Age-adjusted normal confidence intervals for heart rate variability in healthy subjects during head-up tilt

Int J Cardiol. 1995 Jun 30;50(2):117-24. doi: 10.1016/0167-5273(95)93680-q.


Purpose: Aging leads to a decline in autonomic nervous system function. In this study, designed to assess the influence of age on neuroautonomic regulation of cardiac activity, heart rate variability was measured by power spectral analysis and normal ranges were determined in a population of healthy subjects.

Patients and methods: In 83 healthy volunteers (42 men and 41 women; age range 25-85 years) autonomic nervous system function was assessed by autoregressive spectral analysis of heart rate variability in clinostatism and after passive orthostatic load (head-up tilt). The analysis considered two spectral components relevant to the study of the autonomic nervous system--high-frequency power (approximately 0.05 Hz) and low-frequency power (approximately 0.10 Hz)--and the ratio between them. Low-frequency spectral components, in particular the ratio between low- and high-frequency spectra, reflect sympathetic activity; high-frequency components reflect parasympathetic activity.

Results: For data comparison, the study group was subdivided into three age groups: 25 subjects (12 men and 13 women) under 44 years of age; 28 (15 men and 13 women) aged 44-64 years; and 30 (15 men and 15 women) over 64 years of age. The natural logarithms and normalized units of low- and high-frequency power, and the low-to-high power ratio were used to calculate 95% confidence intervals. Power spectral analysis at baseline and after postural tilt showed significantly higher low-frequency power of heart rate variability (P < 0.05), natural logarithm of power (P < 0.001) and normalized units (P < 0.001) in the two younger groups than in the oldest group. The two younger age-groups also had significantly increased high-frequency power (P < 0.05) and natural logarithm of power (P < 0.05). The oldest age group had significantly increased high-frequency power analyzed in normalized units (P < 0.001).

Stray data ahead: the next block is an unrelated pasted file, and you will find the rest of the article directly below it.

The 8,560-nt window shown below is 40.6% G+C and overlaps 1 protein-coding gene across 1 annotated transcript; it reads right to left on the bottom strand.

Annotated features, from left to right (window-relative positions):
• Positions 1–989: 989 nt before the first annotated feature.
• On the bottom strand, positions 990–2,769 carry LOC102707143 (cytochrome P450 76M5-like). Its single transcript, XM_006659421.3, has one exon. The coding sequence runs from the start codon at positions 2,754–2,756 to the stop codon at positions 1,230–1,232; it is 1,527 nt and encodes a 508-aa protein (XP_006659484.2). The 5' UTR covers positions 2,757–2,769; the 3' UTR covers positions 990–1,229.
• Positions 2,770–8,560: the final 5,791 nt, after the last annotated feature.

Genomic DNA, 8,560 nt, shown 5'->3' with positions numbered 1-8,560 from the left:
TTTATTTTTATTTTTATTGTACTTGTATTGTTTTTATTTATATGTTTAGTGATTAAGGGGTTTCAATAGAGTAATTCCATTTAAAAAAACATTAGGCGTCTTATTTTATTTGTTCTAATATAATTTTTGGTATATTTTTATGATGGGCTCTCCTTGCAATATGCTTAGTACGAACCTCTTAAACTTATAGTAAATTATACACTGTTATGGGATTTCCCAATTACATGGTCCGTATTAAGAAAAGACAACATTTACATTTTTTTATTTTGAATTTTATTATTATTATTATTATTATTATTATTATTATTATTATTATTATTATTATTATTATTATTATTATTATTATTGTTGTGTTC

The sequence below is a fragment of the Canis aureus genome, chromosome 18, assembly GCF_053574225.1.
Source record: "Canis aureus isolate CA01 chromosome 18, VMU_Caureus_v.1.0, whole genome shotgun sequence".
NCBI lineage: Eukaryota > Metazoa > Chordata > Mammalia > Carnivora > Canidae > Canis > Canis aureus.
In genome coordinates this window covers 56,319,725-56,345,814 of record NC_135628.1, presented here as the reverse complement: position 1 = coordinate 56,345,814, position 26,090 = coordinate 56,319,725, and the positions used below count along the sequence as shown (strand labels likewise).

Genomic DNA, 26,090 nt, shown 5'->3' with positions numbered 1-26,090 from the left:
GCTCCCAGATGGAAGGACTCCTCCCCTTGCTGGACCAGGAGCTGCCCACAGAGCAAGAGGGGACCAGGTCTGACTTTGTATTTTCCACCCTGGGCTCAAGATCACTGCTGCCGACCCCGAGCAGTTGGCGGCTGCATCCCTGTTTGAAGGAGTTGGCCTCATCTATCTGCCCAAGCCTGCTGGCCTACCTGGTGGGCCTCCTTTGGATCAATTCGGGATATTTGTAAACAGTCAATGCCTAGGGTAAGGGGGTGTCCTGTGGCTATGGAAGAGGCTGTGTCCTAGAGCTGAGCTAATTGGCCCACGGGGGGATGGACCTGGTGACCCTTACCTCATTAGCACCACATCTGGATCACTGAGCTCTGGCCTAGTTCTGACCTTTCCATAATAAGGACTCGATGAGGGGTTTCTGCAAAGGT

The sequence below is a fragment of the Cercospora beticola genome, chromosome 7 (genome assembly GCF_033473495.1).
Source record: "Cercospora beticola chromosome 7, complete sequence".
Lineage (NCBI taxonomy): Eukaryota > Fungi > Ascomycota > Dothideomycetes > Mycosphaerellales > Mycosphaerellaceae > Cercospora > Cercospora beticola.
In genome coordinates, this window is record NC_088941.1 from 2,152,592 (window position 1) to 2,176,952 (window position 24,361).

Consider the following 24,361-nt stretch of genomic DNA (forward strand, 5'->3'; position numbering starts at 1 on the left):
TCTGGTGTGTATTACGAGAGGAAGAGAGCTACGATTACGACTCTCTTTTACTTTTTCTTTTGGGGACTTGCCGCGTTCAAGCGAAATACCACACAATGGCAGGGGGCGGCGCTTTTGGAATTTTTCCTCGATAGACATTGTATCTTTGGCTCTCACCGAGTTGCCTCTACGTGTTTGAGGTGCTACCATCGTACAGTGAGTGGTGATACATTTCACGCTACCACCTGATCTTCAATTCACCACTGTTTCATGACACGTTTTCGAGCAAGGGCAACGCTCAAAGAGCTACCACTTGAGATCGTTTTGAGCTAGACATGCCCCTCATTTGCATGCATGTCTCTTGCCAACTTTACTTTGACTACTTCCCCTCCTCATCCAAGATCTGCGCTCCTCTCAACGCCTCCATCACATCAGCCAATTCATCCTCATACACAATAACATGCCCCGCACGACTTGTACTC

Conclusion: The age-related lowering observed in nearly all the spectral frequency components of heart rate variability confirms in healthy subjects that autonomic nervous system function declines with age.

MeSH terms

  • Adult
  • Aged
  • Aged, 80 and over
  • Aging / physiology*
  • Autonomic Nervous System / physiology
  • Confidence Intervals
  • Electrocardiography / statistics & numerical data
  • Female
  • Fourier Analysis
  • Heart Rate / physiology*
  • Humans
  • Male
  • Middle Aged
  • Reference Values
  • Signal Processing, Computer-Assisted
  • Tilt-Table Test / statistics & numerical data*